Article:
Gillian asks me to round on pediatrics this morning. The hospital is filling back up again. The first patient is a two year old girl with an amulet around her neck.
“What is this?” I ask.
“Oh nutting,” replies the mom with a sheepish grin.
“I have been in Africa for over 10 years. I know what this is and you know what it is.”
“Somebody give it to huh to help huh.”
“Yes, but what gives it its power? Is it God?”
“Then what? There are only two powers in this world…one of them is God and one is the enemy.”
“Every day, our staff prays for our patients, but if God answers our prayers and heals your daughter, will you thank him or will you think it is the amulet, charm, fetish, gris-gris?”
Everyone else in the room starts to laugh and chuckle. The mother looks even more sheepish and takes off the amulet and holds it in her hand.
“You should get rid of it, not just take it off…”
“I give it to da man who give it to huh.” Some battles aren’t worth fighting. The baby is otherwise improving after Quinine and a blood transfusion. I move to the next patient.
“His tummy still huhtin’ him,” says the mom.
“It takes malaria a few days to get better,” I’m assuming he has malaria since he is on a Quinine drip. He was admitted yesterday by one of the PA’s.
“He not ha’ malaria. His body not hot. He drink a bottle of medicine yestuhday.”
“Oh, really? What kind of medicine?”
“Ok, can you bring it in so I can see it?”
I stop the Quinine drip and move on. The boy looks stable anyway.
The next child is our little anemic boy who came in on death’s door. I can barely recognize him now he looks so good. He still needs one more day of Quinine perfusion but he’s definitely on the road to recovery.
Finally, I see baby Moses. Surprise, surprise, the urinary catheter came out. I repeat our daily ritual of cleaning it in diluted bleach and reinserting it. This time the bladder is not nearly so distended and the urine is pale and clear.
I go downstairs and start screening patients. A woman is brought in who looks very ill and is gurgling when she breathes.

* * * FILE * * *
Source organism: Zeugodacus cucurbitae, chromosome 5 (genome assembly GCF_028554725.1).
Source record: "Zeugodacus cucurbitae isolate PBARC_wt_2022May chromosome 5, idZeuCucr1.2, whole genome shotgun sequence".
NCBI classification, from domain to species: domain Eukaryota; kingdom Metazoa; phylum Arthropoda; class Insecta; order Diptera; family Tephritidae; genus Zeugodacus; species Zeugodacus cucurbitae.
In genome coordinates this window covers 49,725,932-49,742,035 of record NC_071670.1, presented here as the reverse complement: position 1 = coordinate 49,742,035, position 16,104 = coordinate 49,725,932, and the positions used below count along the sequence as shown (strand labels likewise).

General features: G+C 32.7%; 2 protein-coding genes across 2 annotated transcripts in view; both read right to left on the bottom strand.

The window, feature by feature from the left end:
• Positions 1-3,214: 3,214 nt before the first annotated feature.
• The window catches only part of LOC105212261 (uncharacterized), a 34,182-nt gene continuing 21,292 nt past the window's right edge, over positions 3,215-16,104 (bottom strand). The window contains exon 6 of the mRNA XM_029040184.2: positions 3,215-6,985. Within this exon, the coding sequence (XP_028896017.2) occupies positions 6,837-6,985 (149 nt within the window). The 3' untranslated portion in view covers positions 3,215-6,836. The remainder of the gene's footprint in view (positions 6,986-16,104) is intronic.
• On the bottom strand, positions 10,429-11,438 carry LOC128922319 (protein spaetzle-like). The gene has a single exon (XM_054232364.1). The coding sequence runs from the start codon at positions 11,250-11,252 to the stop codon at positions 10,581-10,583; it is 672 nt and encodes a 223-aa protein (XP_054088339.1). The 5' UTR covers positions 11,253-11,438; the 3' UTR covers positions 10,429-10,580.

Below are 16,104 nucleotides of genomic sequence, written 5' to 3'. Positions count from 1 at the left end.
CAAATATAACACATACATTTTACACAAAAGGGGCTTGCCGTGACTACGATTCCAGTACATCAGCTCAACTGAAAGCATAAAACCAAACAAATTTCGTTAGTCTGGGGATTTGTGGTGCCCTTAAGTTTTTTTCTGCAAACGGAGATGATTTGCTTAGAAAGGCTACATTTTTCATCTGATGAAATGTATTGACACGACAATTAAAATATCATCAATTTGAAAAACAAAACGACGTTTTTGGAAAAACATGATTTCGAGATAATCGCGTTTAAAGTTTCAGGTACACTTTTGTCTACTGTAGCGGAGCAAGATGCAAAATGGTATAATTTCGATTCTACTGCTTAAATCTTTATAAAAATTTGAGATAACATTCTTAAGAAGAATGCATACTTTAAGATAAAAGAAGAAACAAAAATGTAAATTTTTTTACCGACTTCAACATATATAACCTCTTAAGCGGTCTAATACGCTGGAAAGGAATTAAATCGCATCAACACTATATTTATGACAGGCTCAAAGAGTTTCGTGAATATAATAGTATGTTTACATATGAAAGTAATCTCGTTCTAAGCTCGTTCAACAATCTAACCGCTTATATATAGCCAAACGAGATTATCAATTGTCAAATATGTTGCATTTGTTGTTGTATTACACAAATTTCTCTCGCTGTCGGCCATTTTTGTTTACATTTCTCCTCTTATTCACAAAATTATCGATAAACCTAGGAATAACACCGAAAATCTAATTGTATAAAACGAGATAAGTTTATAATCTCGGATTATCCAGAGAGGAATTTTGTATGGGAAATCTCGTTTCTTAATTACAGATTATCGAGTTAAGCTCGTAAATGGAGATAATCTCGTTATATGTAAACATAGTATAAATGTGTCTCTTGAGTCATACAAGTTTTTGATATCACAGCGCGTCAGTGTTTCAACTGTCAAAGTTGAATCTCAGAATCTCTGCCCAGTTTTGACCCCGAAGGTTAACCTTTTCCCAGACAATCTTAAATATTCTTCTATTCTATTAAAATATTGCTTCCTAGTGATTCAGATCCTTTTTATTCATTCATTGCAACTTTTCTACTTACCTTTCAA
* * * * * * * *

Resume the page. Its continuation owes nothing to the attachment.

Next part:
“What’s going on?” I ask the family.
“She ha’ tooth pain an’ now she ha’ infection in huh neck.”
I examine her neck with a gloved hand and she does have a fluctuant area just under her mandible, suspicious for a well-developed abscess.
“Bring her in.” We get a wheelchair and wheel her into the exam room and put her on the table. I order IV fluids and antibiotics. I get a scalpel, gloves, gauze and some lidocaine in a syringe. I numb up the area with difficulty as the woman jumps when I prick her skin. I incise down quickly and thick, bloody pus wells out as well as a clump of necrotic muscle. I stick in a gloved finger and sweep out some more dead flesh. She starts to really gurgle and yellow liquid pus starts pouring out her mouth.
“Get me a suction machine!”
Soon the OR tech brings in the suction and continues to suction out massive amounts of pus. I pack the neck wound and we send her upstairs.
Another patient is waiting in a car. The family states he has diabetes and slipped into a coma. They took him to the ELWA hospital and was told he did not have Ebola. They present a handwritten note on a blank piece of paper stating he has Diabetes: bad condition, septicemia, no suspicion of Ebola. Signed Dr. G_______ MSF (Doctors Without Borders). It seems suspect to me. I ask if the patient is urinating frequently.
“No, no. One to two times a day only.” I get more suspicious. I turn to examen the man and he is not breathing and has no pulse. Very sketchy. They want a death certificate. I state that I can’t give it and I confiscate the paper. This needs to be followed up. Is there really someone at the MSF Ebola isolation screening patients and writing on a hand written note that they are Ebola free without testing them? It’s suspicious at best. I call Dr. Sonii our medical director. He agrees with me and says we will follow up in the morning. I don’t want to give them back the paper but they start to threaten so Dr. Sonii calls back and says to make a photocopy and give them the paper. They will probably use the paper to get past police controls and bury him in a normal graveyard, exposing more people if it is Ebola like I suspect. One of the lab techs, Geoff, calls the Ebola hotline and gives them the license plate of the car. They take the body away.